Budget shortfalls and increased Medicaid funding concern Sen. Hillyard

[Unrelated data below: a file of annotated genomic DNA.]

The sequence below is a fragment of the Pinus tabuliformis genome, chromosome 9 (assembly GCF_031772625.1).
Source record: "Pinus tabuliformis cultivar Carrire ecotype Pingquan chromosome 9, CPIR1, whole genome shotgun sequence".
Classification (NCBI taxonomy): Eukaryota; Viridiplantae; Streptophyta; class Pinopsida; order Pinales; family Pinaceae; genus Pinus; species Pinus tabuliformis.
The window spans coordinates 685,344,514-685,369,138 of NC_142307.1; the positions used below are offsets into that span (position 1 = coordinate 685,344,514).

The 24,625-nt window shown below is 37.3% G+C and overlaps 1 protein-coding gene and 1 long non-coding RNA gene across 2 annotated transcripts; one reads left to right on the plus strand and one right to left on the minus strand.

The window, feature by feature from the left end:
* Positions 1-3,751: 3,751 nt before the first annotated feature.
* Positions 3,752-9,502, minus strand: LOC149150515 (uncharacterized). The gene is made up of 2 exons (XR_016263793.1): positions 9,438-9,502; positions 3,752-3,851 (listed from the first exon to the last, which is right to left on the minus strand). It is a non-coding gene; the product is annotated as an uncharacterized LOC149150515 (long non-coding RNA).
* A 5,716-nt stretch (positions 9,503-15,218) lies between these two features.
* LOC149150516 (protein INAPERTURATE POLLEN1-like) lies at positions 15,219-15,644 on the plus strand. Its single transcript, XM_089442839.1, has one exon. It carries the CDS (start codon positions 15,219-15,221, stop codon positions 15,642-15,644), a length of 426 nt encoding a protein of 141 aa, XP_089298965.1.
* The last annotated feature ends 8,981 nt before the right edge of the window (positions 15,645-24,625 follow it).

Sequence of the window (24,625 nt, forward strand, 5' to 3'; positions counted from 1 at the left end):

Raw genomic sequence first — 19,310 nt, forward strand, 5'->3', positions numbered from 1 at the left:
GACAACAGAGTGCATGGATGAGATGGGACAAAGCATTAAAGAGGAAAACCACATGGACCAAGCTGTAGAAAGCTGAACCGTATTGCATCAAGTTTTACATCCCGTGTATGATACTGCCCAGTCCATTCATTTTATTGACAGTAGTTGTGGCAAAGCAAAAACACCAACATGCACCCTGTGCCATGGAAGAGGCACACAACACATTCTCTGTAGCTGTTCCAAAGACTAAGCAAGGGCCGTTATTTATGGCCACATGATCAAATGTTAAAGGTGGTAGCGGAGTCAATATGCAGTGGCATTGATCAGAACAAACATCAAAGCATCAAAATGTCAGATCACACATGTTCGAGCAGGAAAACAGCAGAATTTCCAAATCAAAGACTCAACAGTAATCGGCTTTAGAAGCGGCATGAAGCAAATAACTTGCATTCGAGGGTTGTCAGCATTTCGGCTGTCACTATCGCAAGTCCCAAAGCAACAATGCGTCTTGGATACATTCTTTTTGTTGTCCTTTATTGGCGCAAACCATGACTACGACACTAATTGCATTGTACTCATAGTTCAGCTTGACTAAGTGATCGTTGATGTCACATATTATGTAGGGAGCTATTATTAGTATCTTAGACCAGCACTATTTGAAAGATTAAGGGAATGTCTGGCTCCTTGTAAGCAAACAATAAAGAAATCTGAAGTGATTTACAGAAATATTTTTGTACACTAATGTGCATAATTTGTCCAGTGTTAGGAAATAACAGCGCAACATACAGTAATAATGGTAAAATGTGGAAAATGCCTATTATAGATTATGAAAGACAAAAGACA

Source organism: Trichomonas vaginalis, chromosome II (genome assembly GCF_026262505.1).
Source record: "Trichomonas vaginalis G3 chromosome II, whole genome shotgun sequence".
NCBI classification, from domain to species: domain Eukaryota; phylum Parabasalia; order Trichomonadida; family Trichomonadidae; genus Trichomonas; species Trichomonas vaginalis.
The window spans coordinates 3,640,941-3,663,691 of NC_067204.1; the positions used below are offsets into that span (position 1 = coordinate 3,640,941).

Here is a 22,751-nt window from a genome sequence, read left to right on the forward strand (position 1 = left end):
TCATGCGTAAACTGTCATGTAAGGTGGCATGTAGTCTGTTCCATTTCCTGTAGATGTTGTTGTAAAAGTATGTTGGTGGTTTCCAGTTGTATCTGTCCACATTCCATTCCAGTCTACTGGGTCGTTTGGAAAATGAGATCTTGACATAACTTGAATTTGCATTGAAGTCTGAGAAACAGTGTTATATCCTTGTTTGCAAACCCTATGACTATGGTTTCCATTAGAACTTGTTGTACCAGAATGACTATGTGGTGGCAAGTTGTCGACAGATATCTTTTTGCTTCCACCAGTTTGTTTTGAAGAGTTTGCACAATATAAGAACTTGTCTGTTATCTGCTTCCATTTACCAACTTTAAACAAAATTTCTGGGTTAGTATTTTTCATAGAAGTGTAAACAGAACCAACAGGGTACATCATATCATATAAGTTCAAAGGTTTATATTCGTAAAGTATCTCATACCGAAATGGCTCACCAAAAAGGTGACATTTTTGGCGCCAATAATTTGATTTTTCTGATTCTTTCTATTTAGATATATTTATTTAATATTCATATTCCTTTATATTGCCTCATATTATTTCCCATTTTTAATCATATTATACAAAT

It is going to be another tough year for the Utah Legislature. That word from State Senator Lyle Hillyard, R-Logan, who has a major job of coming up with a budget as co-chairman of the Executive Appropriations Committee. On KVNU’s Crosstalk Show Wednesday, Hillyard says right now revenues are $6 million on the positive side but the real budget figures won’t be available until February. Hillyard says the budget process has already begun. “The first challenge we have is we have $312 million of ongoing programs funded with one-time money,” Hillyard explained. “So if we don’t replace that money in next year’s budget, find sources for that, there will be $312 million cut. Some of these funds are really intended one time to get us through, so that won’t be a problem. We haven’t narrowed that out yet. “But $312 million is a lot of money. I can tell you, knowing what the new revenue projections are, they won’t be that much. We’ve got to struggle with that issue first in the 2012 budget.” He says it looks like projections are a little better than last year but there are some major concerns. He says one is Medicaid, both the fact that the cost has grown and also the extra cost that comes from more people qualifying. “The federal government has tried to placate that, somewhat, with us by giving us more one-time money to get us through a year, or next year,” Hillyard continued. “We’re holding our breath. “Once those things expand and people let their own health insurance go, get relying on the government program, it just escalates. We figure that this budget, the Health and Human Service budget, that these federal mandates are going to balloon to where we really won’t be able to afford them.” Hillyard says the state has to balance its budget and, unfortunately, to do that could mean cutting some programs that people don’t want to cut or raising taxes, but most people do not want that to happen. Hillyard says if there is more money some people will want it to go to the rainy day fund, which has been greatly diminished during the recession. Others want to fund projects that have been or are about to be cut. If revenue is down there will probably be talk about raising taxes, raising fees or taking more money from the rainy day fund.

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